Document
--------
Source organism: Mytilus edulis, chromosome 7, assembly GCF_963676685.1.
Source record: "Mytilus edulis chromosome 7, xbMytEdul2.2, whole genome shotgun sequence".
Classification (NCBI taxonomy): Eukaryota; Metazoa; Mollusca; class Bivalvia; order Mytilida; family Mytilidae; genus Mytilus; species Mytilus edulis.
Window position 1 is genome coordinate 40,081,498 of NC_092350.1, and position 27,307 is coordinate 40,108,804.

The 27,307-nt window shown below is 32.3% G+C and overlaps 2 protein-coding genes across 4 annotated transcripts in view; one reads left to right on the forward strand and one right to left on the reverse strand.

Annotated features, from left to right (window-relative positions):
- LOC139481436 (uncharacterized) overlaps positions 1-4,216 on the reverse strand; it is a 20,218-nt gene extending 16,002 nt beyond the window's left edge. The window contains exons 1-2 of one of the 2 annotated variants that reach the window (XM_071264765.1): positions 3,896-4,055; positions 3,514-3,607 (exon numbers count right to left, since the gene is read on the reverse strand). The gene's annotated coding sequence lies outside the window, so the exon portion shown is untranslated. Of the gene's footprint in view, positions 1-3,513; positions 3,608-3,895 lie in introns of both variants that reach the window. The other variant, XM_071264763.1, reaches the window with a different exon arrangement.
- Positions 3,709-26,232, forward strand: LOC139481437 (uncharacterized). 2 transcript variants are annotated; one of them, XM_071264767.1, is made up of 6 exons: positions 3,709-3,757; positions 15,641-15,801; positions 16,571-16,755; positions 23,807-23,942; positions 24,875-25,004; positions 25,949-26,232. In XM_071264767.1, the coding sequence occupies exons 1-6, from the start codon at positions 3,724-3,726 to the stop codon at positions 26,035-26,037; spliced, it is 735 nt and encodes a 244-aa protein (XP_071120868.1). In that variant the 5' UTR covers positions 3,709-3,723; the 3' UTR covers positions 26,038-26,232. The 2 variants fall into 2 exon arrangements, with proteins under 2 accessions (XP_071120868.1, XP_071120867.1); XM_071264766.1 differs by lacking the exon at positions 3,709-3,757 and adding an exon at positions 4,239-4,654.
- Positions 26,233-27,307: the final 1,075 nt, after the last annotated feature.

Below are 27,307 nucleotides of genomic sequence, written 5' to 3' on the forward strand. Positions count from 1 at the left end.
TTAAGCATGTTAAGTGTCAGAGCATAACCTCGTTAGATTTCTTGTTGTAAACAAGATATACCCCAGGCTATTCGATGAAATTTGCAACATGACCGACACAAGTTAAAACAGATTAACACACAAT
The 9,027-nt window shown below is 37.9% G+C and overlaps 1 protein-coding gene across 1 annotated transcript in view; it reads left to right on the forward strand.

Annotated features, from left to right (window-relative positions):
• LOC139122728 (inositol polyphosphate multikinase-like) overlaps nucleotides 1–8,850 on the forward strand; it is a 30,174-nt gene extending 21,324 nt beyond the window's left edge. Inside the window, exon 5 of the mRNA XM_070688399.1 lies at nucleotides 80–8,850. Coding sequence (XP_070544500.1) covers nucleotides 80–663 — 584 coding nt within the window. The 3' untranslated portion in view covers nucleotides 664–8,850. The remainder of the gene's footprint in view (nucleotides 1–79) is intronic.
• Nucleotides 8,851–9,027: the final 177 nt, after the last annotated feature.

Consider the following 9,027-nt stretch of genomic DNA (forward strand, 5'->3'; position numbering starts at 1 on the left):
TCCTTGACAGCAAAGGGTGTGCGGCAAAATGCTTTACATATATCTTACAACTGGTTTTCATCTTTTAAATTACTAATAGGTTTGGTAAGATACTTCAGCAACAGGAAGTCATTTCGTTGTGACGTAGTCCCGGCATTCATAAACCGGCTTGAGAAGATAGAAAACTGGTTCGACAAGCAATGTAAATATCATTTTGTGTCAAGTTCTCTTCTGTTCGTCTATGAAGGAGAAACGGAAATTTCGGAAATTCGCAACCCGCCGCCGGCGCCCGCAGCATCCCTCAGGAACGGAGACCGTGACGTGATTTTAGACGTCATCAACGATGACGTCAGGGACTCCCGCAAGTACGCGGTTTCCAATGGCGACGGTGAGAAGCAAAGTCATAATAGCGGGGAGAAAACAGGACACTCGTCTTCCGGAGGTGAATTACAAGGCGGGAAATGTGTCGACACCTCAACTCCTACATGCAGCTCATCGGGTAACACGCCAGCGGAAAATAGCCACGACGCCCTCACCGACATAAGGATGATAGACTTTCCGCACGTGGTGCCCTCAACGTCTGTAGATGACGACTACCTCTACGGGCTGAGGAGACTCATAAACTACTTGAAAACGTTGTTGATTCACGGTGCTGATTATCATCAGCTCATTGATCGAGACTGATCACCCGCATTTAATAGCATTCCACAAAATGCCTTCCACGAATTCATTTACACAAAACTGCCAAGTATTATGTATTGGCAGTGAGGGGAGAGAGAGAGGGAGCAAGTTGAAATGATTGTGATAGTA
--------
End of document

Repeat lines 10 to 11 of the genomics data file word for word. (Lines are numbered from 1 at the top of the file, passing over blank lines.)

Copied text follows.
Below are 27,307 nucleotides of genomic sequence, written 5' to 3' on the forward strand. Positions count from 1 at the left end.
TTAAGCATGTTAAGTGTCAGAGCATAACCTCGTTAGATTTCTTGTTGTAAACAAGATATACCCCAGGCTATTCGATGAAATTTGCAACATGACCGACACAAGTTAAAACAGATTAACACACAAT